The oral cavity is a frequent site of head and neck cancer. The population most commonly afflicted with cancer of the oral cavity is older adults. Tobacco and alcohol are often implicated as associated preventable factors for oral cavity cancer--when used in combination their effects are synergistic. Malignant lesions may present as a persistent ulceration, mass, or red or white irritations in the oral cavity. They tend to be painful and cause difficulty with chewing. It is not uncommon for patients to complain of a neck mass. Investigation of suspicious lesions mandates a biopsy. Diagnostic imaging involving CT and MRI are important components of staging the primary tumour, and determining the extent of loco-regional and distant metastases. The treatment of early cancers is primarily surgical, while the treatment of advanced disease involves a multimodal approach incorporating a combination of surgery, radiation, and chemotherapy. However, the situation of each patient is unique, especially in the older adult, and other factors such as comorbidities often dictate the specific treatment approach.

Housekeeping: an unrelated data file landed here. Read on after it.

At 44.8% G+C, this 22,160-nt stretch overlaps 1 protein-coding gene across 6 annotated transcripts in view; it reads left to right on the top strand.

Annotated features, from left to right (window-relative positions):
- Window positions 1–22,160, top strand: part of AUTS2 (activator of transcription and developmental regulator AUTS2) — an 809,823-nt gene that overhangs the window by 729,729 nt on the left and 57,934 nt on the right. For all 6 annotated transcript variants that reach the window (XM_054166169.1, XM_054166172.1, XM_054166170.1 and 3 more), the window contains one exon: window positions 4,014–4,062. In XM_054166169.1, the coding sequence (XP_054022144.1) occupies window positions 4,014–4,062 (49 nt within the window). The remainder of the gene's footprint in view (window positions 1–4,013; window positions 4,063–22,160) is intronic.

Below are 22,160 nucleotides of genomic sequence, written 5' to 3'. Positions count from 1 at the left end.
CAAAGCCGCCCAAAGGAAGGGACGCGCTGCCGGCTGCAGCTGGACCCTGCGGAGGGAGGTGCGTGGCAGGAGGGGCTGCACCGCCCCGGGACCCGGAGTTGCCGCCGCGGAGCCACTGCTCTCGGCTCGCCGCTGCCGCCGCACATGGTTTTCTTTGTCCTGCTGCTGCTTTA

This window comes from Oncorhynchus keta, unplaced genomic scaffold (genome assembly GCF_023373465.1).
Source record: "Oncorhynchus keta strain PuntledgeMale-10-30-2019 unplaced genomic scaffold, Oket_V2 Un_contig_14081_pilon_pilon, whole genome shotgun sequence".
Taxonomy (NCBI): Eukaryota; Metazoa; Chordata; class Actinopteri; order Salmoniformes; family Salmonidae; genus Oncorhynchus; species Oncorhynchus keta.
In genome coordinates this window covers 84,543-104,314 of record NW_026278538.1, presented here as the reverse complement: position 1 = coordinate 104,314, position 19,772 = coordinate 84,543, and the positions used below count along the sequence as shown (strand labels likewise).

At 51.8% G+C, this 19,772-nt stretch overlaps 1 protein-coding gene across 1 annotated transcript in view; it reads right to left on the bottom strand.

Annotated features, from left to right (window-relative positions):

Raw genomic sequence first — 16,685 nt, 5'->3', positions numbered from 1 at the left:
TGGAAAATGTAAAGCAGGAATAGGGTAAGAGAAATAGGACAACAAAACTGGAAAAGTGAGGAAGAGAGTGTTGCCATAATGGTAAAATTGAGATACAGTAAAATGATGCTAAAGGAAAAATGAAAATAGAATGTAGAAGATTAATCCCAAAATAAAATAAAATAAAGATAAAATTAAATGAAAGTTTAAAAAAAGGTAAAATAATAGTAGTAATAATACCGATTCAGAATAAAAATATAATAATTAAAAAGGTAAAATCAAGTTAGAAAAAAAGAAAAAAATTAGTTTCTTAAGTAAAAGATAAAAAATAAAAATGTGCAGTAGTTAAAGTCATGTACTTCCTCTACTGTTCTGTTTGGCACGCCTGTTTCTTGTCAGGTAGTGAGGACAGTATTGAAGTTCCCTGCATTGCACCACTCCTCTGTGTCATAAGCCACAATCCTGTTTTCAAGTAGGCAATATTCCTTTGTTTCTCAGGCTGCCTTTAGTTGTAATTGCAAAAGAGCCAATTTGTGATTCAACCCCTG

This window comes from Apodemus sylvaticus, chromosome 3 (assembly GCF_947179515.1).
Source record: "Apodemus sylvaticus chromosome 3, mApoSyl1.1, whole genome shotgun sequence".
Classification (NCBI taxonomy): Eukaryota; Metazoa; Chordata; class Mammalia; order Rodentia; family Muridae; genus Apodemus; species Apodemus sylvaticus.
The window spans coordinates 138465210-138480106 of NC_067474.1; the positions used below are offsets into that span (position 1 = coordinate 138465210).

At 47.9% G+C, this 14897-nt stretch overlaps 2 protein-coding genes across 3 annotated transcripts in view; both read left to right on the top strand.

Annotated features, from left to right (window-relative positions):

Key Words: oral cancer, head and neck cancer, cancer in the older adult, oral malignancies.
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